17. Youth development in India: does poverty matter?

    PubMed

    Malik, Bijaya Kumar

    2015-01-01

    This paper explores the differentials in youth development patterns determined by the economic condition of the household in India. The wealth index is used to glean youth development differentials in the different economic categories of the household. The findings suggest that youth from the bottom 20 per cent (poorest) of households are deprived in education, employment, labour force and are not working currently compared to youth from the middle and rich households. The states differ in youth development patterns (employment, appropriate education, skill development and awareness about health). There are more working youth among poor households than among rich households in India. Female youth are more disadvantaged compared to male youth and it is the same with the rural-urban distribution of youth. This paper concludes that the various economic categories/wealth index (poorest, poorer, middle, richer and richest) directly determine the pattern of youth development in India. PMID:26543748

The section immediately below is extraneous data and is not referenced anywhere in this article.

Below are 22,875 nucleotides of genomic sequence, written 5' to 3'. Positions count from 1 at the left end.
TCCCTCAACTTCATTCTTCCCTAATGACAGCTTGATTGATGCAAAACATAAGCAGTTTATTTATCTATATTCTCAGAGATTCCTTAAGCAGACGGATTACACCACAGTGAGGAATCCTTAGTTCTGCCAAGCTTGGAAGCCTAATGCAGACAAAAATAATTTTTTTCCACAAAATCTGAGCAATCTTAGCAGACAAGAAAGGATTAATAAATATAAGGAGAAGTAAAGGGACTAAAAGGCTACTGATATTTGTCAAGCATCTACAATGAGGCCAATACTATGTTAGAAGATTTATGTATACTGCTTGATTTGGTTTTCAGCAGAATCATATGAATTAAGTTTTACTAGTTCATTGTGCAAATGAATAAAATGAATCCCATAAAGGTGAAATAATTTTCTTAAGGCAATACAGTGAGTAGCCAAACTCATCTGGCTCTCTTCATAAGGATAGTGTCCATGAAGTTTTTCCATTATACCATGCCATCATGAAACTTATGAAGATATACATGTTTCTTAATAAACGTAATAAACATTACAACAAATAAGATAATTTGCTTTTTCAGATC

18. Genomic view on the peopling of India

    PubMed Central

    2012-01-01